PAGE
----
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TLC Virtual Resiliency

There are 7 C’s of Resilience, and one of them is Connection

Think about this- have you ever been stressed or in trouble and one of your first thoughts was to reach out and ask a friend for help, whether it was to share concerns, get a new perspective or just vent? 

There’s a reason for that, and it starts with the fact that humans are innately social beings who benefit from supporting one another. 

American Psychological Association wrote in its resilience report: “Many studies show that the primary factor in resilience is having caring and supportive relationships within and outside the family. Relationships that create love and trust, provide role models and offer encouragement and reassurance, help bolster a person’s resilience.”

Research on both humans and animals has shown us the importance of relationships for resilient lives. Here are a couple things research has told us:

  • Positive relationships can provide a safety net for us from the negative effects of stressful life events and promote increased physical and emotional health as well as feelings of support. 
  • Having just one source of quality social support is enough to promote well-being and predict decreased depression later on (Teo et al., 2013). 
  • Having strong relationships helps us feel confident (another 7  C) and optimistic, which are two characteristics which promote resilient responses to stress as well. 

There is also research to support that negative reactions can be decreased through the presence of positive relationships. One study revealed that women who attended sessions with their husbands were less reactive to mild electric shock and felt decreased threat. Interestingly, just the presence of their husband was enough to promote this response, whether the spouses were holding hands, or not (James et al., 2013). Basically, just being around someone we value and feel safe with is enough to limit our stress reaction in real time! 

Overall, relationships can be challenging as they require reciprocity and maintenance to stay successful, but the benefit outweighs the cost. A valuable relationship allows a person to share their experiences, ideas, opinions and feelings on a situation; help meet needs through asking for help and receiving it; and provide emotional and physical support. These variables can lighten the load a person experiences through drawing upon family and friends, allowing them to be more flexible and resilient in the face of stress, tackle challenges head on and heal more quickly.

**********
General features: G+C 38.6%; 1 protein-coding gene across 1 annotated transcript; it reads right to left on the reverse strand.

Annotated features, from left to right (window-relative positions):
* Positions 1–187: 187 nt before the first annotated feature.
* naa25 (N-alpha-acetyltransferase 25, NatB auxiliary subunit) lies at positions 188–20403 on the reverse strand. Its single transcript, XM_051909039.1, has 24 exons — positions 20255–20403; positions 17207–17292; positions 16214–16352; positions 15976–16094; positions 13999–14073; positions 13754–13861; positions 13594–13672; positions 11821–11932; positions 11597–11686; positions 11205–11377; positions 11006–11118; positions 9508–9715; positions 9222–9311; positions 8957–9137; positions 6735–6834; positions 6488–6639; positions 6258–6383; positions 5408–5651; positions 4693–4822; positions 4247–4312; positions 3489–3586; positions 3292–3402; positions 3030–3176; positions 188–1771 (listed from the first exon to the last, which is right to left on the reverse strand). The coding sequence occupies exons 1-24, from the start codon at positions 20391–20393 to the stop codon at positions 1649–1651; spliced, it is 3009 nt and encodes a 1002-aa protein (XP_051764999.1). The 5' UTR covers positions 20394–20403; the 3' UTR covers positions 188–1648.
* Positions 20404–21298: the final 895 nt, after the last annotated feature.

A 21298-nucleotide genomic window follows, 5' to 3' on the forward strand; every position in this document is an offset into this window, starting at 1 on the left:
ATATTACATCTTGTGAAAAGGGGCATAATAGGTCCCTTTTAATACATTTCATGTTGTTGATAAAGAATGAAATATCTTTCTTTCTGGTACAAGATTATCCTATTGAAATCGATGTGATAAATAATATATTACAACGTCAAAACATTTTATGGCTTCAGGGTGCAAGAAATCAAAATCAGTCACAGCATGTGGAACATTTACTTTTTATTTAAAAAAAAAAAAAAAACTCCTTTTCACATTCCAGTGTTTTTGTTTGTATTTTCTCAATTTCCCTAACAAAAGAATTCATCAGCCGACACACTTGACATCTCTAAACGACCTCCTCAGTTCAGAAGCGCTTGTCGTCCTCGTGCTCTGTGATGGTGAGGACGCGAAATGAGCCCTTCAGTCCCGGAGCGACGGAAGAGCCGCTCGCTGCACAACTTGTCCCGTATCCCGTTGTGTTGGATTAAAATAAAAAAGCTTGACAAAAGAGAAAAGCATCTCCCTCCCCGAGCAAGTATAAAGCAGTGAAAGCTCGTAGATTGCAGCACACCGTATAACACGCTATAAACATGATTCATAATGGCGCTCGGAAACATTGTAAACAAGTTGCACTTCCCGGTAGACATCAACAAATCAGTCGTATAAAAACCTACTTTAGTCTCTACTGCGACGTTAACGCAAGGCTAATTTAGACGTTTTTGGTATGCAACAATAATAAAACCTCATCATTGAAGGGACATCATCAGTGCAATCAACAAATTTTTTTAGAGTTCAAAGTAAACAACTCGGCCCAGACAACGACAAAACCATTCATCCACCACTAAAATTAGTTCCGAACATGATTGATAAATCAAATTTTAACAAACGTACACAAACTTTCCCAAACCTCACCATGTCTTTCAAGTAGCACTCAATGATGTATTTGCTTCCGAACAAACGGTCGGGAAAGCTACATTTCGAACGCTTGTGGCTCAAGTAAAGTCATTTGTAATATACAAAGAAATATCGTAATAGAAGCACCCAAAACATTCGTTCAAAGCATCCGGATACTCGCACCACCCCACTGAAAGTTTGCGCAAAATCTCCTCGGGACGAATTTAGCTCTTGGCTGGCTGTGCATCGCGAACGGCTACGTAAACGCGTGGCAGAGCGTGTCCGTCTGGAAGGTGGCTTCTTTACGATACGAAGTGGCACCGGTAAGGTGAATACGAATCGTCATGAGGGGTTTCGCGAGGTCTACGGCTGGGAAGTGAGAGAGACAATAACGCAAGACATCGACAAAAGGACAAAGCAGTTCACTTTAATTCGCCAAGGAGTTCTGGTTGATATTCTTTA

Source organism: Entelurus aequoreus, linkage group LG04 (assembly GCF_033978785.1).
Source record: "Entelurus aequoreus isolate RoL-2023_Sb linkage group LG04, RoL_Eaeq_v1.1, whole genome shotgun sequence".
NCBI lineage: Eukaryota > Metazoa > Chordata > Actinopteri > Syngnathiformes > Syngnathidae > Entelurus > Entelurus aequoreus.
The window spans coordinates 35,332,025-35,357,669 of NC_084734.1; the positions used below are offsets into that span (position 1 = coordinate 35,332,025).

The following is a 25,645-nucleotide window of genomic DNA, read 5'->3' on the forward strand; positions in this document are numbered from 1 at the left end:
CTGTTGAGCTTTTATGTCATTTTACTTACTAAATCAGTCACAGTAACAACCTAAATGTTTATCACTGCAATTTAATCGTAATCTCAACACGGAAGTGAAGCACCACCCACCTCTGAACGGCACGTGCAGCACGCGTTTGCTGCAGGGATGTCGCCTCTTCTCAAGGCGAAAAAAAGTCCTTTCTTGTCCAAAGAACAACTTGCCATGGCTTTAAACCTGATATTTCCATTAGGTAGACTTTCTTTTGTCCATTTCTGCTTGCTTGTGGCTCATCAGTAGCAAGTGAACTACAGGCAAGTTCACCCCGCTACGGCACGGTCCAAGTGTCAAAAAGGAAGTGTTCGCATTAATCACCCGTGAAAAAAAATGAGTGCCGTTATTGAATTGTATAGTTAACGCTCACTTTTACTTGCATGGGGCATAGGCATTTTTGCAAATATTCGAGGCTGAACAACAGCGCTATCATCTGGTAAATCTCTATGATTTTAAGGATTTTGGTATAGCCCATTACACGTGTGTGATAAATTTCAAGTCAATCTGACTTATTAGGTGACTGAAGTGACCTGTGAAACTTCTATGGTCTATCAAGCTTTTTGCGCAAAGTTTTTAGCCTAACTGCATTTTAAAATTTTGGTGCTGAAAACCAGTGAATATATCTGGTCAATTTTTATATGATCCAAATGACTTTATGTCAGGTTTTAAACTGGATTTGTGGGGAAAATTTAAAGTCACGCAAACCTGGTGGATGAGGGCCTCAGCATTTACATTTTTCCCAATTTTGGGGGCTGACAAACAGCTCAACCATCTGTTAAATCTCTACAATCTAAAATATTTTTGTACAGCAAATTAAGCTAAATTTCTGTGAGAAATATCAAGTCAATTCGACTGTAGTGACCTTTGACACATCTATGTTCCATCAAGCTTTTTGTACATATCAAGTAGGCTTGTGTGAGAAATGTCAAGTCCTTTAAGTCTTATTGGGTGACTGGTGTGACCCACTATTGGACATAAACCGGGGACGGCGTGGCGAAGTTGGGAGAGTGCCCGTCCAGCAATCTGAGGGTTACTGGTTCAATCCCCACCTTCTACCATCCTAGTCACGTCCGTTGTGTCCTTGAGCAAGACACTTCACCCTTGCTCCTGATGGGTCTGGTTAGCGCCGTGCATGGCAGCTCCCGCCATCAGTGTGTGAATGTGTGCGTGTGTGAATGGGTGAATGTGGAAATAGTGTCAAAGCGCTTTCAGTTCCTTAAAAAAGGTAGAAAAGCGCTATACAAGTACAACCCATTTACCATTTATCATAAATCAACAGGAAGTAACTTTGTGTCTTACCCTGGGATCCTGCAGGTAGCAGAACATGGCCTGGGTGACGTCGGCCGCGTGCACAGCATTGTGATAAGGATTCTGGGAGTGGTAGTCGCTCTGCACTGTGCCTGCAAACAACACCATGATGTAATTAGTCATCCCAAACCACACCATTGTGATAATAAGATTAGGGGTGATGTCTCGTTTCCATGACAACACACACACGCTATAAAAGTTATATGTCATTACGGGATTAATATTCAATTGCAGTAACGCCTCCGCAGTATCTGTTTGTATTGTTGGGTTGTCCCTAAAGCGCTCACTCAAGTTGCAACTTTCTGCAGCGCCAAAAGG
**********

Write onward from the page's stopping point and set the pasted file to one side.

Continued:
So why does this all matter, and more importantly, how does it apply to you? 

If we can understand the value of social relationships and their ability to promote resilience through protection and healing, we can then choose to act in ways which strengthen this interaction in our own lives by being a good friend, family member and member of the community, as well as benefiting from these supports in return.

How can you increase positive connections in your life?

  • Call a friend you have not spoken to in awhile 
  • Set quality time aside in your schedule to get together with a friend (the same way you do things for personal self-care)
    • Consider meeting for coffee, pursuing a hobby, attending a local event
  • Stay connected through a quick email or social media chat when face-to-face is not an option
  • Send a card or small gift to a friend when something important happens in their life (new job, etc.) or just because!
  • Make time to celebrate the big things!
    • Shared joy increases connection.
  • Be there for friends and family during hard times, as you would expect and need during your own adversity.
  • Be mindful when with others – stay off the phone and devices and have conversations!

Teo AR, Choi H, Valenstein M (2013) Social Relationships and Depression: Ten-Year Follow-Up from a Nationally Representative Study. PLoS ONE 8(4): e62396. https://doi.org/10.1371/journal.pone.0062396

James A. Coan, Shelley Kasle, Alice Jackson, Hillary S. Schaefer & Richard J. Davidson (2013)Mutuality and the social regulation of neural threat responding, Attachment & Human Development, 15:3, 303-315, DOI: 10.1080/14616734.2013.782656

Authors: Casey Ferri, M.S. & Jaclyn Gordon, M.S.

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